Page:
Here is the list of grammatical words one has to know when learning a foreign language.
Some languages e.g. Dutch and some Scandinavian languages may also have a concept of common gender. This is where nouns which used to belong to different genders have been brought together into one gender. For example, in written Bokmål Norwegian the gender distinction is mainly between common and neuter nouns. Common nouns used to be either masculine or feminine and in spoken Bokmål you will still hear dedicated feminine endings.
The word pronoun is used to refer to grammatical words which stand for nouns. In the sentence She cries 'she' is a personal pronoun as it is standing in the place of a noun e.g. the girl.
Verbs are doing words e.g. go, speak, walk. They may also cover vaguer concepts e.g. be, have, become. They may change depending on person (I, you, he/she, we, you (plural), they) or by tense.
I speak Norwegian. She speak*s* Swedish. We sp*o*ke Danish.
Speak is an irregular verb. It has the -s and -ing endings, but 'speaked' would be wrong. Verbs which involve vowel changes (like spoke and spoken) are sometimes called strong verbs.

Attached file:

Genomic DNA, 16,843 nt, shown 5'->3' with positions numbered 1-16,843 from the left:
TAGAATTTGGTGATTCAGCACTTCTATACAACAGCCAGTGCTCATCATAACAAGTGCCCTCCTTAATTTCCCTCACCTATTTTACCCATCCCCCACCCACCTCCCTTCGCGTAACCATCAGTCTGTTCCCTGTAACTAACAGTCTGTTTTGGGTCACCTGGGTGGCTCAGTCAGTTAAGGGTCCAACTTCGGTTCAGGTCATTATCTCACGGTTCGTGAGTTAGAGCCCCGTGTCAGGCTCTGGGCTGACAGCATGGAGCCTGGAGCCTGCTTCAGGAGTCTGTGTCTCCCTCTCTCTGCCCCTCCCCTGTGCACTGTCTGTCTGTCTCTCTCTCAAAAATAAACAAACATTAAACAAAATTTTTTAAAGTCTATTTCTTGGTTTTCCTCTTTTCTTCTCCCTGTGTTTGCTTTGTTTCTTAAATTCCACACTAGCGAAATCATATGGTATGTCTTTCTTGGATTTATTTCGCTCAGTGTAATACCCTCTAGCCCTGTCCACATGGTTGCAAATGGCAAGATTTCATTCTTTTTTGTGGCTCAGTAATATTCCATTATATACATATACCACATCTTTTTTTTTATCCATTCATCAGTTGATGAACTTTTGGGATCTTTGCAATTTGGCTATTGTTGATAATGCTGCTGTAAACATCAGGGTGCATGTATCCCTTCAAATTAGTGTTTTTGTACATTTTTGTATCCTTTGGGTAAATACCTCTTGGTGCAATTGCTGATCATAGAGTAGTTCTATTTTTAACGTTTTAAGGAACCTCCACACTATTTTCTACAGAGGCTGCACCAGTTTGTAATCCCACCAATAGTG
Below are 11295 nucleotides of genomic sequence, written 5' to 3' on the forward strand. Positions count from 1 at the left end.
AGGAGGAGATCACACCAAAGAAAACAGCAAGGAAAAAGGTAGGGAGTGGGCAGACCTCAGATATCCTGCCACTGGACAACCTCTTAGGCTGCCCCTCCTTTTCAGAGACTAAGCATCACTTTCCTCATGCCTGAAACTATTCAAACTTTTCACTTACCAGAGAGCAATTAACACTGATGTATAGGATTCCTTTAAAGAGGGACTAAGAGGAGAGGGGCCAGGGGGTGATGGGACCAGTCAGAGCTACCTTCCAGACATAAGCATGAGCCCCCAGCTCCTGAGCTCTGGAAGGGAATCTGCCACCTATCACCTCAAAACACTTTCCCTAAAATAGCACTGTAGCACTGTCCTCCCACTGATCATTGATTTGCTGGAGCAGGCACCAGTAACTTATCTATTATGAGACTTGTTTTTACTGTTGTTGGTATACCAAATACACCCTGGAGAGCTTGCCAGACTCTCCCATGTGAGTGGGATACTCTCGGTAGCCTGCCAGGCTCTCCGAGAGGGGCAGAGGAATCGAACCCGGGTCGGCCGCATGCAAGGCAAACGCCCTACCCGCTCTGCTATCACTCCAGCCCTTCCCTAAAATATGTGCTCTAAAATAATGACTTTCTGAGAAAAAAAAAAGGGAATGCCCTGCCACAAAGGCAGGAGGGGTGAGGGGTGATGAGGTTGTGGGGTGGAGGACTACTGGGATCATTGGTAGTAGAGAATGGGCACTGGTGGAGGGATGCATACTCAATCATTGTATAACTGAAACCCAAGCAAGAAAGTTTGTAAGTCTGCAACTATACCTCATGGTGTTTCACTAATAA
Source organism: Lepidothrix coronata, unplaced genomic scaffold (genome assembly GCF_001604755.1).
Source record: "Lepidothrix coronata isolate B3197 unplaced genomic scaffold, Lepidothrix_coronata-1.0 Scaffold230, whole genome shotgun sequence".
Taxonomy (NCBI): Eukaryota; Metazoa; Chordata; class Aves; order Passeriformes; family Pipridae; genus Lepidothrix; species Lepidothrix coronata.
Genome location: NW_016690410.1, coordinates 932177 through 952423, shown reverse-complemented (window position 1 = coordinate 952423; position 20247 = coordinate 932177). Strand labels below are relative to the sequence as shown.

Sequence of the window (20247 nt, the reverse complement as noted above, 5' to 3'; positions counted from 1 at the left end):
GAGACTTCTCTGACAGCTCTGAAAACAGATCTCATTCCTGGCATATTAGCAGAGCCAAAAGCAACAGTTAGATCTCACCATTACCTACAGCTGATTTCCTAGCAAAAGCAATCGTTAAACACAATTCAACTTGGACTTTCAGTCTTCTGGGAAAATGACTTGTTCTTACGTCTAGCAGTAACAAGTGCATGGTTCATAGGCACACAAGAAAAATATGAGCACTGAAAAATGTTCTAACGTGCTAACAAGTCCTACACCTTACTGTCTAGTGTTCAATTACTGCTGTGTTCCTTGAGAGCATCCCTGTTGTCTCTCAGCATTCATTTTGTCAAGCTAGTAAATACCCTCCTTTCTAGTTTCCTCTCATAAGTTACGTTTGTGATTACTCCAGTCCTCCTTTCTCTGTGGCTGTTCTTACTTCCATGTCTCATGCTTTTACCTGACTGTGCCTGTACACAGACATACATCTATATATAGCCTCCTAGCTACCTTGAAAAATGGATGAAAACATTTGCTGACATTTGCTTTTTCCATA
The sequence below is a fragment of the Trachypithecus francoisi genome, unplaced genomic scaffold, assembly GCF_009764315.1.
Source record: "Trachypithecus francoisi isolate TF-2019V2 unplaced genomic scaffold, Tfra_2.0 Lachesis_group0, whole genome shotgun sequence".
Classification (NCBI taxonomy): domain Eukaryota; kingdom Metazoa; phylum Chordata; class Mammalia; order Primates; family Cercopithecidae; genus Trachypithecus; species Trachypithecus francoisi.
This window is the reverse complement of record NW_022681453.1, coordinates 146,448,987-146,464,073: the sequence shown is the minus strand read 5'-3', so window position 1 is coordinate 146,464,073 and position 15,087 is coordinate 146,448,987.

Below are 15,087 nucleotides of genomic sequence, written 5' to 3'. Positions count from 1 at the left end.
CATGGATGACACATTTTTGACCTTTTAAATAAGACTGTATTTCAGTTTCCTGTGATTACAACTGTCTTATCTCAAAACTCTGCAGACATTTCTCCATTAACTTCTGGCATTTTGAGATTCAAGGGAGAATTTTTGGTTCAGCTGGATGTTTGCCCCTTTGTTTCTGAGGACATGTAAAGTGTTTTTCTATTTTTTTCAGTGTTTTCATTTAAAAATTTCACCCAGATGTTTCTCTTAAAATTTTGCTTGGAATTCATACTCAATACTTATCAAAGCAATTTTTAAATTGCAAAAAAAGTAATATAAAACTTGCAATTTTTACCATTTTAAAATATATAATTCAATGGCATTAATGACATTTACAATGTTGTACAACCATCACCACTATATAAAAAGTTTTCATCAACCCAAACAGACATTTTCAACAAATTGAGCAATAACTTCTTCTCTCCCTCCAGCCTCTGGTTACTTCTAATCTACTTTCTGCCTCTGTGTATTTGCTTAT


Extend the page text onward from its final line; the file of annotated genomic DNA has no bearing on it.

The infinitive is the form of the verb one finds in the dictionary, usually ending in -e or a stressed vowel, e.g. å snakke or å tro. If you leave off å it is known as the bare infinitive.
Adjectives describe objects, people or states.
The ball is red. There is a green ball.
Adverbs describe verbs. In English they often end in -ly. Adverbs often tell you how people do things.
He ran quickly.
Prepositions are usually small words indicating the roles of nouns in a sentence. In the sentence The book is on the table the word 'on' is a preposition indicating the location of the noun. Other common prepositions include to, with and at.